“Recently introduced legislation tried to address the issue and refers to temporary protection for refugees but does not say much about their right to work, for example, or to other rights that normally pertain to refugees,” Corabatir said.

He said this legislation, which is vague and piecemeal, also does not specify anything about working with the international community to find third countries to settle the refugees in.

“We have to find the means to live with these people for an open-ended period. This will make it important to come up with policies that focus on integration, freedom of travel, ability to work and hold jobs, education for children, language education for adults and so on,” Corabatir said.

“Turkey has undertaken a great responsibility but the approach now should not focus on charity but on integration, as well as establishing the necessary legal infrastructure for the Syrians,” he said, referring to the social problems caused by the refugees.

Corabatir gave the example of Syrians who are allowed to open small shops in Turkey but do not pay taxes, because there is no legal framework for this, while Turkish shop owners have to pay their taxes. Incidents like this, he said, fuel the resentment felt against Syrians.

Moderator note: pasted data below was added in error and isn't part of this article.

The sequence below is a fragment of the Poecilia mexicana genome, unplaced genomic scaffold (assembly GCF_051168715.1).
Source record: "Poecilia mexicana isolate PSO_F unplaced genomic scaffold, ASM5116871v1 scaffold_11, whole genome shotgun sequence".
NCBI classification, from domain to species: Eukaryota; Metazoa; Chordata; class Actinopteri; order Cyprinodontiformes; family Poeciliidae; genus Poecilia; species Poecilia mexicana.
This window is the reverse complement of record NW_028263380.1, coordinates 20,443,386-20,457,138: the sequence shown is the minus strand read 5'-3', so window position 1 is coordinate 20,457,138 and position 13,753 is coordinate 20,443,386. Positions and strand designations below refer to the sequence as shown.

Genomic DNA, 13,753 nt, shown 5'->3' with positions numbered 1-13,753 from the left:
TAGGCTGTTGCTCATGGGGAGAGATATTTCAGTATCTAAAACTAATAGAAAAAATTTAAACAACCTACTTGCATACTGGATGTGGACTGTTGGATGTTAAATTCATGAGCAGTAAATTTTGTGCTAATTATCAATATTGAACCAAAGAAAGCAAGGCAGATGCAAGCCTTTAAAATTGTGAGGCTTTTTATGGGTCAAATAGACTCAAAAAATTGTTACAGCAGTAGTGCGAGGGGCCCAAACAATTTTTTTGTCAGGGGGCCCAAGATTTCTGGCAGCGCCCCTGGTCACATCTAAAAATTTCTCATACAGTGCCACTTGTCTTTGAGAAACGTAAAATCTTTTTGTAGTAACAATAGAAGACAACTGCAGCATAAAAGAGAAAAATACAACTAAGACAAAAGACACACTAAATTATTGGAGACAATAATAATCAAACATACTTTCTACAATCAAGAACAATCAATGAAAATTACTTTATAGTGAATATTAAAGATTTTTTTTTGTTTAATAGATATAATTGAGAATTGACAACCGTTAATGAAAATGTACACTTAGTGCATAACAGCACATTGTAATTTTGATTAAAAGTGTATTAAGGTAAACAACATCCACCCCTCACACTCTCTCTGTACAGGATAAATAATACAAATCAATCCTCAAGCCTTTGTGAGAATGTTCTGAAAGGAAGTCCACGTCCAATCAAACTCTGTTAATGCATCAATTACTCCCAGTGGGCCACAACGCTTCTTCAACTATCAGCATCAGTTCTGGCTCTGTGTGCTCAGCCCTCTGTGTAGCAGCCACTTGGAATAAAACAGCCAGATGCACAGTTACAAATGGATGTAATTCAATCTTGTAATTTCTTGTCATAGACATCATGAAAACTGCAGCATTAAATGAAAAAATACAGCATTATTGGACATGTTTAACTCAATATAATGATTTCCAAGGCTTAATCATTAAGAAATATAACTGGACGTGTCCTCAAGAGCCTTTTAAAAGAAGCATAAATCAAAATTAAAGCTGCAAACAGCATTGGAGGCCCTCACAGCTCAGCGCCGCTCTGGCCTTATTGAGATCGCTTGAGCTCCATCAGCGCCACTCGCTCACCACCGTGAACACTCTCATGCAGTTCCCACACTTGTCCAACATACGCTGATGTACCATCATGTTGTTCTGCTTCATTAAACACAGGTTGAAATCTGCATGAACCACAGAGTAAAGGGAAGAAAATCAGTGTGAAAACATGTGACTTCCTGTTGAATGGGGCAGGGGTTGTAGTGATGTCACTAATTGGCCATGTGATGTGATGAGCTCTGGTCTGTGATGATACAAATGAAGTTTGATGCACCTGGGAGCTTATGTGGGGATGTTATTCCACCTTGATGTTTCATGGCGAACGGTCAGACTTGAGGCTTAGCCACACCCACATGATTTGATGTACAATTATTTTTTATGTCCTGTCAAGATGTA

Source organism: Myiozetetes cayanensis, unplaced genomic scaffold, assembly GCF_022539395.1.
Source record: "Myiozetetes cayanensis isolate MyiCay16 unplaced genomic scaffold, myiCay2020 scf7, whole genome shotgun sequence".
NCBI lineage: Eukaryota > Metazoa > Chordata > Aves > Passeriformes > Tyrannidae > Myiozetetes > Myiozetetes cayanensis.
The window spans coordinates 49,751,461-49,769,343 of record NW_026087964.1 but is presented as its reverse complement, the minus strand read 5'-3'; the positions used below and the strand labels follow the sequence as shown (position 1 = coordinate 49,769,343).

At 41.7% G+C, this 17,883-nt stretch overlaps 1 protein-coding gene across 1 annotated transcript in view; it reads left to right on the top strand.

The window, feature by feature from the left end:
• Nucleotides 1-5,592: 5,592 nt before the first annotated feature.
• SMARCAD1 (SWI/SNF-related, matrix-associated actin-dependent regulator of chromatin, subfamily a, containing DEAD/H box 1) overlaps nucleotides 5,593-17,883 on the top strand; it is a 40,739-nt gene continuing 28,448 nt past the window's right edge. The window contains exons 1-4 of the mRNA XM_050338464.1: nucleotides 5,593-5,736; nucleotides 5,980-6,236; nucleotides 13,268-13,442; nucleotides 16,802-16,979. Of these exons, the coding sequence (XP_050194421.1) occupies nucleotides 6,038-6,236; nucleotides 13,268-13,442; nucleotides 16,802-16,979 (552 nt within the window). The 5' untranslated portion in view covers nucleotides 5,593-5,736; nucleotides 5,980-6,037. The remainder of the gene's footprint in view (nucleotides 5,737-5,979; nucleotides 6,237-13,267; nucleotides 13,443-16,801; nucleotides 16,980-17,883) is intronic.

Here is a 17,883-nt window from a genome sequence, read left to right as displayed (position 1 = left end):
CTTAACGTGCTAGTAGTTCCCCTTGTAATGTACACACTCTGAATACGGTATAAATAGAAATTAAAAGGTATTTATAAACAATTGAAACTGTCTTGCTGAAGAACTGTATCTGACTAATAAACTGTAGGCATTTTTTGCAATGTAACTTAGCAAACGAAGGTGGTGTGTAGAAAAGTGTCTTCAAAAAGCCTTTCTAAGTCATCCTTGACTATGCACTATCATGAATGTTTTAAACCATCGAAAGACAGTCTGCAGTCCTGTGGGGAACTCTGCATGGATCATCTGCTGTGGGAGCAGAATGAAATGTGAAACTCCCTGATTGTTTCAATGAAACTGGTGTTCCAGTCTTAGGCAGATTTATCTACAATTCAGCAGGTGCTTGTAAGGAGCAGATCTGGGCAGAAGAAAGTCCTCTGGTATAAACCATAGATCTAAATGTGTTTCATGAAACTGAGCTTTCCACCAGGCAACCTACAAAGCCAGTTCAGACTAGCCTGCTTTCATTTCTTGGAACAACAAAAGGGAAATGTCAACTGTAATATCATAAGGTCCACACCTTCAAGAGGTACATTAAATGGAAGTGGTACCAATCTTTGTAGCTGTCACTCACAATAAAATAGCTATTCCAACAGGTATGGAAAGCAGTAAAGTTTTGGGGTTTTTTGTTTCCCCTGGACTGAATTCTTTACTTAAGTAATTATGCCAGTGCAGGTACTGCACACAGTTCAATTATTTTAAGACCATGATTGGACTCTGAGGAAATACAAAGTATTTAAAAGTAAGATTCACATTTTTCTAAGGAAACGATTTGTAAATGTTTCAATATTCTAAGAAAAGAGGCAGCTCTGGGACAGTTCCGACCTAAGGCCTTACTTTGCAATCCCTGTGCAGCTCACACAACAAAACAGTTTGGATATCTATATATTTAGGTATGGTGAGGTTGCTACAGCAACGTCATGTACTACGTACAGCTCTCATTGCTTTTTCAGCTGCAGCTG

Other reasons that are cited by experts for fueling tensions between refugees and local Turks include the low wages the Syrians are prepared to work for, thus undercutting the labor market, and the increase in rents for housing due to the high demand by refugees.

Corabatir also believes that the government's complaints are not fully justified about insufficient support from abroad, and about having to foot the bill for the refugees on its own.

“Enough is not being done to attract more international aid. Due to security concerns there is not enough concentration on publicity as to what Turkey is trying to do and what it needs. Unlike other countries where the refugees have taken shelter, Turkey is also reluctant to allow foreign media in to cover this issue,” he said.